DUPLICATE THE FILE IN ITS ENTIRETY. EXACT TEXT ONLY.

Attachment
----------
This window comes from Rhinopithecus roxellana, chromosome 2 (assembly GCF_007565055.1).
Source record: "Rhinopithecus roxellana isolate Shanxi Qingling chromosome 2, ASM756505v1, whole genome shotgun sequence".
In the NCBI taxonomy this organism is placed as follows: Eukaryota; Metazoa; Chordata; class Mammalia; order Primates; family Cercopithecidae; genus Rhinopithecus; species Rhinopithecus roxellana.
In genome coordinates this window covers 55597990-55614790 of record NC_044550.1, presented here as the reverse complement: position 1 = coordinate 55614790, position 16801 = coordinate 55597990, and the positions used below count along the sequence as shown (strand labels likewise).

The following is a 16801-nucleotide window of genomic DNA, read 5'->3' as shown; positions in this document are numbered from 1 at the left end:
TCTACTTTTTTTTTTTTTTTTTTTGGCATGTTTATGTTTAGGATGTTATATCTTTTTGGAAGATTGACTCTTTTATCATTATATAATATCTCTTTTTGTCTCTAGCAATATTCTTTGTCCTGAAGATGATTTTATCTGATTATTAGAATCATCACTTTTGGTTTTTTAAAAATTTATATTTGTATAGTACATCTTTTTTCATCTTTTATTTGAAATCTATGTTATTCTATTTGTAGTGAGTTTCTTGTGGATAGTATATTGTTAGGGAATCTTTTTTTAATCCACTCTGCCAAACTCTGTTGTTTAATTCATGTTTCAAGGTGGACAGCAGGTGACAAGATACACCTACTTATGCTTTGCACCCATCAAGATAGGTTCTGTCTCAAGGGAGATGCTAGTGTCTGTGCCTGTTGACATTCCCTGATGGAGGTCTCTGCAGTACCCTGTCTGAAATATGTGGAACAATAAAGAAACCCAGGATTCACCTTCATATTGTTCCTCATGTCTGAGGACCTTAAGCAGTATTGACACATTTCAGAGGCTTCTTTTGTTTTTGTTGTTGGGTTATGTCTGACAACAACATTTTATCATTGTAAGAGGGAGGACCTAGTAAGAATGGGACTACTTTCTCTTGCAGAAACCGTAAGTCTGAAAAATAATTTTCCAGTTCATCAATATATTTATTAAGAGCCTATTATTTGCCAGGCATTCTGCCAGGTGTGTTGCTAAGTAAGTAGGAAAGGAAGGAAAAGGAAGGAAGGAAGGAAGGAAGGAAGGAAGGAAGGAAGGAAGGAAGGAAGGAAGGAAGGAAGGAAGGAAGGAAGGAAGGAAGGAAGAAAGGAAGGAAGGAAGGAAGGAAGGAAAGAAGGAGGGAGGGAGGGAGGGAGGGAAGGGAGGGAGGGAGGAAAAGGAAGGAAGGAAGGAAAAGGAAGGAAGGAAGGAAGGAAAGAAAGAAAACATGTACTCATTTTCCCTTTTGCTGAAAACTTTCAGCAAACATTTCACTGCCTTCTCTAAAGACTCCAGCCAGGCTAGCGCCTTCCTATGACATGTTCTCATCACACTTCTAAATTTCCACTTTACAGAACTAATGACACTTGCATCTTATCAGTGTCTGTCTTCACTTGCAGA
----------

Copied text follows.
This window comes from Rhinopithecus roxellana, chromosome 2 (assembly GCF_007565055.1).
Source record: "Rhinopithecus roxellana isolate Shanxi Qingling chromosome 2, ASM756505v1, whole genome shotgun sequence".
In the NCBI taxonomy this organism is placed as follows: Eukaryota; Metazoa; Chordata; class Mammalia; order Primates; family Cercopithecidae; genus Rhinopithecus; species Rhinopithecus roxellana.
In genome coordinates this window covers 55597990-55614790 of record NC_044550.1, presented here as the reverse complement: position 1 = coordinate 55614790, position 16801 = coordinate 55597990, and the positions used below count along the sequence as shown (strand labels likewise).

The following is a 16801-nucleotide window of genomic DNA, read 5'->3' as shown; positions in this document are numbered from 1 at the left end:
TCTACTTTTTTTTTTTTTTTTTTTGGCATGTTTATGTTTAGGATGTTATATCTTTTTGGAAGATTGACTCTTTTATCATTATATAATATCTCTTTTTGTCTCTAGCAATATTCTTTGTCCTGAAGATGATTTTATCTGATTATTAGAATCATCACTTTTGGTTTTTTAAAAATTTATATTTGTATAGTACATCTTTTTTCATCTTTTATTTGAAATCTATGTTATTCTATTTGTAGTGAGTTTCTTGTGGATAGTATATTGTTAGGGAATCTTTTTTTAATCCACTCTGCCAAACTCTGTTGTTTAATTCATGTTTCAAGGTGGACAGCAGGTGACAAGATACACCTACTTATGCTTTGCACCCATCAAGATAGGTTCTGTCTCAAGGGAGATGCTAGTGTCTGTGCCTGTTGACATTCCCTGATGGAGGTCTCTGCAGTACCCTGTCTGAAATATGTGGAACAATAAAGAAACCCAGGATTCACCTTCATATTGTTCCTCATGTCTGAGGACCTTAAGCAGTATTGACACATTTCAGAGGCTTCTTTTGTTTTTGTTGTTGGGTTATGTCTGACAACAACATTTTATCATTGTAAGAGGGAGGACCTAGTAAGAATGGGACTACTTTCTCTTGCAGAAACCGTAAGTCTGAAAAATAATTTTCCAGTTCATCAATATATTTATTAAGAGCCTATTATTTGCCAGGCATTCTGCCAGGTGTGTTGCTAAGTAAGTAGGAAAGGAAGGAAAAGGAAGGAAGGAAGGAAGGAAGGAAGGAAGGAAGGAAGGAAGGAAGGAAGGAAGGAAGGAAGGAAGGAAGGAAGGAAGGAAGGAAGAAAGGAAGGAAGGAAGGAAGGAAGGAAAGAAGGAGGGAGGGAGGGAGGGAGGGAAGGGAGGGAGGGAGGAAAAGGAAGGAAGGAAGGAAAAGGAAGGAAGGAAGGAAGGAAAGAAAGAAAACATGTACTCATTTTCCCTTTTGCTGAAAACTTTCAGCAAACATTTCACTGCCTTCTCTAAAGACTCCAGCCAGGCTAGCGCCTTCCTATGACATGTTCTCATCACACTTCTAAATTTCCACTTTACAGAACTAATGACACTTGCATCTTATCAGTGTCTGTCTTCACTTGCAGA